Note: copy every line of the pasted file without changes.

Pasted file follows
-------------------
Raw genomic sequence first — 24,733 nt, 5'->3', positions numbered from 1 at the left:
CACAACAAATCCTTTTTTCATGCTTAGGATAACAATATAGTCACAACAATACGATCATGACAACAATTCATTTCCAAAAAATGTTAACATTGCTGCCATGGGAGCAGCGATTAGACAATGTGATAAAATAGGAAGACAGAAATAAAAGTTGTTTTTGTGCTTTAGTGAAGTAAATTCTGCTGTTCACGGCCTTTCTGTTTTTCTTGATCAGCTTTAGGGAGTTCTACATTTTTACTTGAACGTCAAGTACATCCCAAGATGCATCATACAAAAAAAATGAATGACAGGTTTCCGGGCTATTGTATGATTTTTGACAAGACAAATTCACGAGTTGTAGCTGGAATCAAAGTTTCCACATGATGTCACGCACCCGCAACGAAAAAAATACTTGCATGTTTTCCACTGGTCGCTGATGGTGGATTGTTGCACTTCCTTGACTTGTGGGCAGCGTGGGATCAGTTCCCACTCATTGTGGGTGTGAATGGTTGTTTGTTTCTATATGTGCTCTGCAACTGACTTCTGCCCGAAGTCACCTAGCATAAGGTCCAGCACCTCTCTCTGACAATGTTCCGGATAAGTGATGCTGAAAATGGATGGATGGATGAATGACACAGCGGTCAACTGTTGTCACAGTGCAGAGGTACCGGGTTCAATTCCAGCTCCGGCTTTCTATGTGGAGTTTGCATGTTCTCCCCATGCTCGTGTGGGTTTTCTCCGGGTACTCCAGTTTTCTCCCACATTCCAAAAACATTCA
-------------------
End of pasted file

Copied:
Raw genomic sequence first — 24,733 nt, 5'->3', positions numbered from 1 at the left:
CACAACAAATCCTTTTTTCATGCTTAGGATAACAATATAGTCACAACAATACGATCATGACAACAATTCATTTCCAAAAAATGTTAACATTGCTGCCATGGGAGCAGCGATTAGACAATGTGATAAAATAGGAAGACAGAAATAAAAGTTGTTTTTGTGCTTTAGTGAAGTAAATTCTGCTGTTCACGGCCTTTCTGTTTTTCTTGATCAGCTTTAGGGAGTTCTACATTTTTACTTGAACGTCAAGTACATCCCAAGATGCATCATACAAAAAAAATGAATGACAGGTTTCCGGGCTATTGTATGATTTTTGACAAGACAAATTCACGAGTTGTAGCTGGAATCAAAGTTTCCACATGATGTCACGCACCCGCAACGAAAAAAATACTTGCATGTTTTCCACTGGTCGCTGATGGTGGATTGTTGCACTTCCTTGACTTGTGGGCAGCGTGGGATCAGTTCCCACTCATTGTGGGTGTGAATGGTTGTTTGTTTCTATATGTGCTCTGCAACTGACTTCTGCCCGAAGTCACCTAGCATAAGGTCCAGCACCTCTCTCTGACAATGTTCCGGATAAGTGATGCTGAAAATGGATGGATGGATGAATGACACAGCGGTCAACTGTTGTCACAGTGCAGAGGTACCGGGTTCAATTCCAGCTCCGGCTTTCTATGTGGAGTTTGCATGTTCTCCCCATGCTCGTGTGGGTTTTCTCCGGGTACTCCAGTTTTCTCCCACATTCCAAAAACATTCA